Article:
This was starting to seem like fun. I wasn’t committed yet, but curious enough to go out to the garage and start poking through my junk piles parts inventory for stuff that I could maybe use to plumb the thing. And that’s when something happened that can only be described as…

A Minor Junkbox Miracle

Before the infamous TV show, I was known to describe myself as a “hoarder.” Now, having come to understand what that term really means, I’m happy to settle on “pack-rat.” I have always saved broken stuff and picked up random junk that looks like it might someday be useful. When I was younger, it just accumulated in messy heaps. What counts for maturity, in my case, has been the development of a limited discipline that allows me to sort and keep all this stuff in some semblance of order so that it’s actually possible to find what I need when I need it. But it has been an uphill battle.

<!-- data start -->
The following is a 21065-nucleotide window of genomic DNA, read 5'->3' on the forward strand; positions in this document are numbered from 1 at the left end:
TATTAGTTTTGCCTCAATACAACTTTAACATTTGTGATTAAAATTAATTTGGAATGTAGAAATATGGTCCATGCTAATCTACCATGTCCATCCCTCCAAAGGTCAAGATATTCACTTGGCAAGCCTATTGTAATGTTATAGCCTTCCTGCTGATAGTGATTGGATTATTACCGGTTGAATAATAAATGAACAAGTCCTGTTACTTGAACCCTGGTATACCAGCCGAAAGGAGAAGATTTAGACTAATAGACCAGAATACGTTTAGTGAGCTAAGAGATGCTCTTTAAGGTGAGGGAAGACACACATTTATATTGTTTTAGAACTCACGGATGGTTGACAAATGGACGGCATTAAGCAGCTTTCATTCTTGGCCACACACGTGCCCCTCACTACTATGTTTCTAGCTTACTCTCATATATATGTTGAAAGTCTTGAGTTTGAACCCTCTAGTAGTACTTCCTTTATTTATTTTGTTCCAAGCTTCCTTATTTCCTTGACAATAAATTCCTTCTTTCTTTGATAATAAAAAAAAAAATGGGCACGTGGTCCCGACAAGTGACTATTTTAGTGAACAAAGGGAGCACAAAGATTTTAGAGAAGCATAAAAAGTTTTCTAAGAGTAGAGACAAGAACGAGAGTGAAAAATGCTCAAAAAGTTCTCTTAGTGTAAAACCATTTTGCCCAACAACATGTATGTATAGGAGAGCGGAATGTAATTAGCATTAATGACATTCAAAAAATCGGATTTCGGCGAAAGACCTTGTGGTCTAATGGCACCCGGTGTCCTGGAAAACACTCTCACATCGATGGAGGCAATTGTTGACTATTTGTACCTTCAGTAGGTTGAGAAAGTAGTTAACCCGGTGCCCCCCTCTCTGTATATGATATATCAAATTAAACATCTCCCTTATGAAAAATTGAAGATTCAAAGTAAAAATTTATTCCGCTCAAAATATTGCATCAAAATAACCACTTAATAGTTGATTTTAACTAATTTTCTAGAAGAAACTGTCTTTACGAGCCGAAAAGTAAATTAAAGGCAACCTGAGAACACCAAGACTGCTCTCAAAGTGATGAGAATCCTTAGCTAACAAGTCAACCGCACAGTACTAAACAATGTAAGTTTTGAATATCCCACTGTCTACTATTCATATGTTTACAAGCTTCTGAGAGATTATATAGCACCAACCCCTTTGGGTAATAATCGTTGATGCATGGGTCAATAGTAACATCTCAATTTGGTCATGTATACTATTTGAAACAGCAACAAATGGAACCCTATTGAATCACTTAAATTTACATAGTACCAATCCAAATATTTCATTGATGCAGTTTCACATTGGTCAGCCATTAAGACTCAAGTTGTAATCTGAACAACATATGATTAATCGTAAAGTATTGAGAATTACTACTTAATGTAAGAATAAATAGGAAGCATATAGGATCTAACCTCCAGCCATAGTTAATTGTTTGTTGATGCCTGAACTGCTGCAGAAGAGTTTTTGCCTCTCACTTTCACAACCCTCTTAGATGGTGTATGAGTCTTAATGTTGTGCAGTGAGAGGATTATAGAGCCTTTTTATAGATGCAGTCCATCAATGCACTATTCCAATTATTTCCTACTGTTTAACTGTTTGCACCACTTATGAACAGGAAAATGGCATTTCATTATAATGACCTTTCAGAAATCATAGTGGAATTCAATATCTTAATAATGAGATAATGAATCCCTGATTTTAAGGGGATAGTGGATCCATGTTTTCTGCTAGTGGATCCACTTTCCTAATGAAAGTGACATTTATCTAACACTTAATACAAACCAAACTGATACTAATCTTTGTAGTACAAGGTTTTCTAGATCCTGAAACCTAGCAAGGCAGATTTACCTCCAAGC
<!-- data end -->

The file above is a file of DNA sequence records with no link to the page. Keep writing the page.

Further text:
Anyway. As much frustration as my pack rat tendencies have sometimes caused myself, my friends, and my family, it’s worthwhile to remember those moments when it has paid off. And it does pay off, all the time — I am literally surrounded by stuff I built or repaired using scavenged materials. I’ve saved a lot of money, and it’s brought me great personal satisfaction (for whatever weird reasons). The routine positive experience involves being able to find just the right screw, nut, bolt, washer, or other small fastener right there, on hand, right when you need it, instead of having to make a list and go to the hardware store, then go back for the stuff you forgot, then go back again to exchange for the right size, etc., etc.